D’Souza’s lies about AR, redux
In a discussion about Dinesh D’Souza’s latest book, Steve Sailer references D’Souza’s simultaneous unattributed indebtedness to and smearing of Jared Taylor in D’Souza’s 1995 book The End of Racism. Jared Taylor has posted a comment at Sailer’s site summarizing the affair and indicating that D’Souza’s falsehoods about Taylor’s 1994 American Renaissance conference were worse than Sailor realizes, including his report that the words “chink” and “nigger” were thrown around at the conference. For those not familiar with the story, here is the letter I wrote to Adam Bellow of The Free Press in August 1995, which, along with similar letters by Jared Taylor and Samuel Francis, and without the involvement of any lawyers on our side, but solely by the force of the truth that we were speaking about D’Souza’s lies, resulted in The Free Press destroying the entire first print run of D’Souza’s book and having him re-write the offending chapter.
Here is an item which I inadvertently left out of my letter to Bellow, and so it regretably remained in the published version of D’Souza’s book. It perfectly captures D’Souza’s strange relationship to truth.
At the conference, speaker Eugene Valberg, an American long resident in Africa, told how when he was staying in a hospital in Africa, the volume of the TV set in his ward would either be unbearably loud, or all the way off, and as soon as it was turned off someone would turn it back up to full volume again. To get around this problem, he would ask people to turn the volume somewhat down, not off. But instead of turning volume somewhat down, they would turn it completely down, and someone else would then immediately turn it all the way back up to the highest volume again. Valberg’s point was that Africans seemed to have no concept of moderation, of gradations between extremes.
And how did D’Souza in his chapter on the AR conference summarize Valberg’s anecdote? He wrote that according to Valberg, “Blacks are absolutely flummoxed by technology including how to turn a TV set on and off.” (p. 390.)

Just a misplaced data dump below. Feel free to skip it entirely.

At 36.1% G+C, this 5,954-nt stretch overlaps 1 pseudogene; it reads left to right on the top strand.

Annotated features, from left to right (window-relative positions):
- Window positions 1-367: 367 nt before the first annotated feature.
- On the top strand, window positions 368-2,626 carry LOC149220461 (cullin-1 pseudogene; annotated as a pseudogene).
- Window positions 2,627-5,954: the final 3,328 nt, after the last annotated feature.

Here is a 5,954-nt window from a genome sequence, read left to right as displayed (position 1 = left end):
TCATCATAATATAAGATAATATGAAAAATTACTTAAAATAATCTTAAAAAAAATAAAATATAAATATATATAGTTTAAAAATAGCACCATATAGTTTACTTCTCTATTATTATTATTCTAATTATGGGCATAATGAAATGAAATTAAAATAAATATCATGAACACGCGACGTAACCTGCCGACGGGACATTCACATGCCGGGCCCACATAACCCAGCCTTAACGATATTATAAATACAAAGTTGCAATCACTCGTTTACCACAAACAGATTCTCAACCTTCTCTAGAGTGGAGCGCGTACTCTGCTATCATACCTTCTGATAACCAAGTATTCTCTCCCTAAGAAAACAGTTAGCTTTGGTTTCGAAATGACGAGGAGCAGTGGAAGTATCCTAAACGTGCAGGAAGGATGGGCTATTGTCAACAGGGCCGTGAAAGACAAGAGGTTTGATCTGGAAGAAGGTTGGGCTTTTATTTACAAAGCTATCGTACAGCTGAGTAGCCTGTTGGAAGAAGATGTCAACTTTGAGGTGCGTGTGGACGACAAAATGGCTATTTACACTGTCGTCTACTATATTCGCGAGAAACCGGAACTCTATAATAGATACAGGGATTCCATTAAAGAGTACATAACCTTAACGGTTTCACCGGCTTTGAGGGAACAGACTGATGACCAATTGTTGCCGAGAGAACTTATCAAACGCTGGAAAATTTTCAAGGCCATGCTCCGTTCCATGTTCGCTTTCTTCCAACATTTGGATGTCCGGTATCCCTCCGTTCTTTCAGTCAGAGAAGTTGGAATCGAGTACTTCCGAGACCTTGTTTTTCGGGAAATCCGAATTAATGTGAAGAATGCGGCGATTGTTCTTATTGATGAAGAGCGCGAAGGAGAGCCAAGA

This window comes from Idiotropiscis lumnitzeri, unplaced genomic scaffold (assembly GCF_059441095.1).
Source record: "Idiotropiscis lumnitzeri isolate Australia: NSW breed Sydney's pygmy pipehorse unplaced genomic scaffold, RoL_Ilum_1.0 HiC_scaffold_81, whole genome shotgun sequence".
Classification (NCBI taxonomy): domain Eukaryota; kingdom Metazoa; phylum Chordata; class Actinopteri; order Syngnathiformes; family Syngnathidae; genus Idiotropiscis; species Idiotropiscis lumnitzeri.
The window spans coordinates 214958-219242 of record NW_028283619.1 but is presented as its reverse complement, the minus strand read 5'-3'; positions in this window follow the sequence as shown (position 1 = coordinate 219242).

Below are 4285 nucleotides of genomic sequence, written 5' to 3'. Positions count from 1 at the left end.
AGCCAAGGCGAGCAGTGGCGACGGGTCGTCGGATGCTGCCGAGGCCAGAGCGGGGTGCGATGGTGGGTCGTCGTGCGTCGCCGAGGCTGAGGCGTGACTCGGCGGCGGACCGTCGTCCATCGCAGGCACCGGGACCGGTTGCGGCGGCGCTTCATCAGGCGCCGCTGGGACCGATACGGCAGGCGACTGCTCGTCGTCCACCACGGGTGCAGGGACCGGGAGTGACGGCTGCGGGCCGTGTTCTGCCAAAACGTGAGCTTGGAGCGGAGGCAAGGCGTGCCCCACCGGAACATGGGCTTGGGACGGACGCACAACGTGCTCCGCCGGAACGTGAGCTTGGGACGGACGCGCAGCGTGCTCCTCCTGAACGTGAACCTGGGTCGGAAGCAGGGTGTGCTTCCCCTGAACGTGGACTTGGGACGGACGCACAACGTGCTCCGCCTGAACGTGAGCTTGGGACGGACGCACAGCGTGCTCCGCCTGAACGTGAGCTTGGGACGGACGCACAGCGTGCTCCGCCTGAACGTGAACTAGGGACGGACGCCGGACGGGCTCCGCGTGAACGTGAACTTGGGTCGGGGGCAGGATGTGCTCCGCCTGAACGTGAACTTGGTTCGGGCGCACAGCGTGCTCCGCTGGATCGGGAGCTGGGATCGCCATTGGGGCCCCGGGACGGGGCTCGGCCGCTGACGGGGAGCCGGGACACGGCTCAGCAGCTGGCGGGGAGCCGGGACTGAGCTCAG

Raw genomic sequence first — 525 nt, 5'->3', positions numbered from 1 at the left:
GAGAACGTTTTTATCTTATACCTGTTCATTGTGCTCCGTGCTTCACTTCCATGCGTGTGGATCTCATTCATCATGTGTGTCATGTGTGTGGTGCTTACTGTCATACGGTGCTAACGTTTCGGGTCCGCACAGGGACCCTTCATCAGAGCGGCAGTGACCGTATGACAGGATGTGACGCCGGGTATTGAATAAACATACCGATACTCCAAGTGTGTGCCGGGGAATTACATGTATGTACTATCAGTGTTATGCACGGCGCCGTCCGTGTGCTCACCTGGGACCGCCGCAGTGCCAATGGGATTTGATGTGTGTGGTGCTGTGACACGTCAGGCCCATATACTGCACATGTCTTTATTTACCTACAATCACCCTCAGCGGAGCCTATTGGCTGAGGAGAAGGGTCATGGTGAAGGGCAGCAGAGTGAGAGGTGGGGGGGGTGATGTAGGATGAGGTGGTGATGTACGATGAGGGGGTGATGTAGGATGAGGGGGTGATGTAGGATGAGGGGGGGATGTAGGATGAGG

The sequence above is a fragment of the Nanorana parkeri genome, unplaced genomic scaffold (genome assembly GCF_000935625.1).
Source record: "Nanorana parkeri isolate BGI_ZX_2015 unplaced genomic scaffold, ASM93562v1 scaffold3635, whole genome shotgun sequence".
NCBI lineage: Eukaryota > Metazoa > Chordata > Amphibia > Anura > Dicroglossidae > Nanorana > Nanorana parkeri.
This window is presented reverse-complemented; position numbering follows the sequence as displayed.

See also my 1996 letter to then National Review editor John O’Sullivan, detailing the damage that D’Souza’s smears had done to the conservative movement.
Sophia A. writes:
It is truly fascinating to read the letters you wrote to National Review, Free Press, etc., on the subject of AmRen, Jared Taylor, and so on.LA replies:
As I have explained before, I have had no personal association with Taylor since 1996, because of his continuing associations with anti-Semites, Holocaust deniers, and neo-Nazis. Ending that relationship, which meant ending my association with an entire circle of people, cost me a lot, but I had to do it. At the same time, as I have said over and over, the core of Taylor’s work, on race, race differences, and diversity, remains valid and important.September 28
John McNeil writes:
Your writings on Jared Taylor’s troubling ties has made me realize the truth and wisdom in your opposition to biological reductionism and tribal morality. Over the course of the last year during which I’ve spent a lot of time trying to interact with white nationalists, paleoconservatives, and “white advocates,” I gradually became more despairing, seeing those who reject anti-Semitism and white supremacism nevertheless embrace anti-Semites and neo-Nazis as kinsmen who are on the same side. This is indicative of the tribal morality that you warn against; that morality is dictated by the interests of the tribe, and anyone for the tribe’s interests is good, and anyone against the tribe in any way is bad and must be destroyed. This is animalistic thinking that stands against the long development of Western morality, largely influenced by Judeo-Christian theology, where there’s a belief in universal right and wrong that supersedes individual or tribal interests. WNs/paleocons argue that such universal morality is responsible for the current propositional nationalism found in the West, which I don’t think is the case. I believe it’s possible to defend the interests of your tribe while adhering to a universal code that restrains my actions and associations. For example, one could argue that genocide is in the interests of my tribe, since eliminating rival tribes would ensure no challenges would arise to threaten my people. And yet I reject such an option because I know it’s evil.
Posted by Lawrence Auster at September 27, 2010 01:52 PM | Send